Pension funds see remuneration from two different but uniquely intertwined perspectives. As institutional investors, they are under increasing pressure to hold companies, including banks, to account over executive pay.
Yet they are part of the wider financial services world in which they invest and employ investment professionals themselves. They need to reward the right individuals in the right way in order to meet their objectives.
There is a wider shakeout in financial services as the banking sector re-focuses on rebuilding its balance sheet and increasing its regulatory capital in readiness for the ‘new world’ of Basel III.
Many, especially those with over-specialised roles that are now less in demand, are leaving banking or financial services altogether.
Pension funds, conversely, are staffing up. They are also becoming a more attractive place for individuals who would previously have sought roles in ‘racier’ jobs in banking, hedge funds or asset management.
Pension funds have a lot to commend them in the employment stakes for well qualified investment staff, many of whom will be keen for a job with a more focused, even social, purpose.
Pension funds offer social purpose in spades, since there is an immediate connection with the goals of the institution, paying pensions, and the members themselves.
A pension fund might offer the opportunity to work across the whole portfolio, to understand the whole range of asset classes and risk.
There is plenty to do for those experienced in asset allocation; the role of short, medium and long-term asset allocation is arguably much more important than ever, and some pension funds now even employ individuals specialised in the tactical asset allocation.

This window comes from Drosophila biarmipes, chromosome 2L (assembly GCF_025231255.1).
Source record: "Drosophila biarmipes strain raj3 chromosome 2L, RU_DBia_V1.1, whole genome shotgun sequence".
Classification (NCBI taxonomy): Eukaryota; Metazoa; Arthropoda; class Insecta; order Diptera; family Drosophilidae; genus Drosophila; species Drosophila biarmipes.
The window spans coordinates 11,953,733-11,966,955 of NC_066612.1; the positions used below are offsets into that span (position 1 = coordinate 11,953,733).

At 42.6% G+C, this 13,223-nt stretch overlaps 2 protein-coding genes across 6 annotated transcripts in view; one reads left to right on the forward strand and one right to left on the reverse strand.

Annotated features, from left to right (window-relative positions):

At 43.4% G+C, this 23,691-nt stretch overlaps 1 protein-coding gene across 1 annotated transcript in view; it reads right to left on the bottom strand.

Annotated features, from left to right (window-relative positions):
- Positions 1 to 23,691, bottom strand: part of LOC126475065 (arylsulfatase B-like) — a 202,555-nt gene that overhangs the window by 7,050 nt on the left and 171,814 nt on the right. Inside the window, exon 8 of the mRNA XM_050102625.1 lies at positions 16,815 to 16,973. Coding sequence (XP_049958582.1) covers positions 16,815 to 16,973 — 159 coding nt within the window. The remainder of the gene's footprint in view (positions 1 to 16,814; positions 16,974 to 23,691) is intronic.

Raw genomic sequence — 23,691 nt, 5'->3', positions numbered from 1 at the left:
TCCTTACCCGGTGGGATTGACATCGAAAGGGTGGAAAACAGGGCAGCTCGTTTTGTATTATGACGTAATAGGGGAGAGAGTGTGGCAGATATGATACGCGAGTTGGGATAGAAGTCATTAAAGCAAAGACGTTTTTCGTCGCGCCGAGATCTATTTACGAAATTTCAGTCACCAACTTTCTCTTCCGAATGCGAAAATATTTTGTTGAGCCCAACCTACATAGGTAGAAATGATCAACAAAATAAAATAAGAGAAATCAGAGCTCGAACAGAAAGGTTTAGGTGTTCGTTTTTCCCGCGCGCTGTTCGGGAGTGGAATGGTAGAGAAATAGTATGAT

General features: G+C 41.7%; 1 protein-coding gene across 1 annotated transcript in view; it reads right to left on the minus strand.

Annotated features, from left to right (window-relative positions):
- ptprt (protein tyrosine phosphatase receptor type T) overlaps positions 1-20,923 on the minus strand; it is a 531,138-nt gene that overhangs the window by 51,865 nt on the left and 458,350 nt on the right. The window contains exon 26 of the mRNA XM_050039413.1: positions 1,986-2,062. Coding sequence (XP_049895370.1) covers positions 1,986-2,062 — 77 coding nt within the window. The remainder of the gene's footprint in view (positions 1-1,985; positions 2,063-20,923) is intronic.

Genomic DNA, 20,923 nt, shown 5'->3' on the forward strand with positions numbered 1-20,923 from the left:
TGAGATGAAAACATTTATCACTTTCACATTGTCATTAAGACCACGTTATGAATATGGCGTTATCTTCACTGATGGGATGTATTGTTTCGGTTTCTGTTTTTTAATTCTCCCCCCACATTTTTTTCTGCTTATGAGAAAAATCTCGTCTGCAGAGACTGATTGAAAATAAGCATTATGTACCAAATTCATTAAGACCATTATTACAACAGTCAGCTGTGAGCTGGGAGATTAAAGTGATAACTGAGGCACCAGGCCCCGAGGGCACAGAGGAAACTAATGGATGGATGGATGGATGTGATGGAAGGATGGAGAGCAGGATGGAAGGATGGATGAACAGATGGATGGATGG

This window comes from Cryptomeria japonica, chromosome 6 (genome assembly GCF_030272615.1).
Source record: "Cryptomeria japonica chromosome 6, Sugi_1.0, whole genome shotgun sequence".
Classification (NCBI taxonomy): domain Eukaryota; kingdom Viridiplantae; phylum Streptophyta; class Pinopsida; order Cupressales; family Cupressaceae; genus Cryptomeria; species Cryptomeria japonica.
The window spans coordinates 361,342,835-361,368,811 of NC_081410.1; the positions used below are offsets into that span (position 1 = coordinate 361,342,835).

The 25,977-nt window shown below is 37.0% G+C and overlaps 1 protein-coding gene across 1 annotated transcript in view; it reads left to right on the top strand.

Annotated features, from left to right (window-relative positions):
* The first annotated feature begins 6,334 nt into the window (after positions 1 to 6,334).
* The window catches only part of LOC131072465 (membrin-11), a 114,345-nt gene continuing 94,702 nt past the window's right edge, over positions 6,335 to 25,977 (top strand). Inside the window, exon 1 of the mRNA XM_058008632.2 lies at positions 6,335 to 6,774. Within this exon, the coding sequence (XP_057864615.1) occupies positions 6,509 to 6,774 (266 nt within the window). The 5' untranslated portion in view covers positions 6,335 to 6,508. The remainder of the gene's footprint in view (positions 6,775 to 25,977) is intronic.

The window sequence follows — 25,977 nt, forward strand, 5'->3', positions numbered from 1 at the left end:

Pension funds don’t suddenly downsize in a crisis (although they don’t upsize in a boom either), and they don’t ask investment management staff to don a marketing hat and to pitch for business.
They offer a thoughtful, well-balanced workplace that is a much more attractive place to work for many.
Like cavalrymen on the Western Front, many pension funds are blithely under-equipped to face the turmoil of asset markets, the maze of risk management and the complexities of managing these.
Trustees, well informed by their consultants, are realising that they need to increase their internal investment staff.
Many smaller funds are becoming more effective ‘delivery organisations’ for pensions by recruiting one or two extra investment or risk management staff.
They realise that the best defence against the vagaries of financial markets is attack by qualified staff. And there has been no better time than this to recruit good professional staff.